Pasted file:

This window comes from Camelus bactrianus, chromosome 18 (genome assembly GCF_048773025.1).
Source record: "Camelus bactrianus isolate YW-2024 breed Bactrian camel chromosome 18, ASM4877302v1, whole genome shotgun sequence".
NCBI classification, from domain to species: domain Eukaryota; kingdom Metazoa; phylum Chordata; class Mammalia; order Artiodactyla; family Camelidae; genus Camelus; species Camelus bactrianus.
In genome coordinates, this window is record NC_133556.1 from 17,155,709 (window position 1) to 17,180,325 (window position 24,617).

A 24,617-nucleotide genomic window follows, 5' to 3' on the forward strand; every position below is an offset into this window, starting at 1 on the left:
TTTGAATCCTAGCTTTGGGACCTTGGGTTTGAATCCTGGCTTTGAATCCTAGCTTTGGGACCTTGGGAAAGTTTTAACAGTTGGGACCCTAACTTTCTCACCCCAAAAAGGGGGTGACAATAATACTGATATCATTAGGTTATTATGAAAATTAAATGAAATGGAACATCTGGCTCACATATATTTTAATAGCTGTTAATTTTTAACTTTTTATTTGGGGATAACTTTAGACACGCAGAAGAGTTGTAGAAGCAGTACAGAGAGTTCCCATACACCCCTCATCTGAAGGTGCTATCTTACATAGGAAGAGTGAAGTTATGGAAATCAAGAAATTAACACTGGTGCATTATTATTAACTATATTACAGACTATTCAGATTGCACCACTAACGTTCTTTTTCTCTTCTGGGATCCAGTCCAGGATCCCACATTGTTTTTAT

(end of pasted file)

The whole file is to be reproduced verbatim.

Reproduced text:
This window comes from Camelus bactrianus, chromosome 18 (genome assembly GCF_048773025.1).
Source record: "Camelus bactrianus isolate YW-2024 breed Bactrian camel chromosome 18, ASM4877302v1, whole genome shotgun sequence".
NCBI classification, from domain to species: domain Eukaryota; kingdom Metazoa; phylum Chordata; class Mammalia; order Artiodactyla; family Camelidae; genus Camelus; species Camelus bactrianus.
In genome coordinates, this window is record NC_133556.1 from 17,155,709 (window position 1) to 17,180,325 (window position 24,617).

A 24,617-nucleotide genomic window follows, 5' to 3' on the forward strand; every position below is an offset into this window, starting at 1 on the left:
TTTGAATCCTAGCTTTGGGACCTTGGGTTTGAATCCTGGCTTTGAATCCTAGCTTTGGGACCTTGGGAAAGTTTTAACAGTTGGGACCCTAACTTTCTCACCCCAAAAAGGGGGTGACAATAATACTGATATCATTAGGTTATTATGAAAATTAAATGAAATGGAACATCTGGCTCACATATATTTTAATAGCTGTTAATTTTTAACTTTTTATTTGGGGATAACTTTAGACACGCAGAAGAGTTGTAGAAGCAGTACAGAGAGTTCCCATACACCCCTCATCTGAAGGTGCTATCTTACATAGGAAGAGTGAAGTTATGGAAATCAAGAAATTAACACTGGTGCATTATTATTAACTATATTACAGACTATTCAGATTGCACCACTAACGTTCTTTTTCTCTTCTGGGATCCAGTCCAGGATCCCACATTGTTTTTAT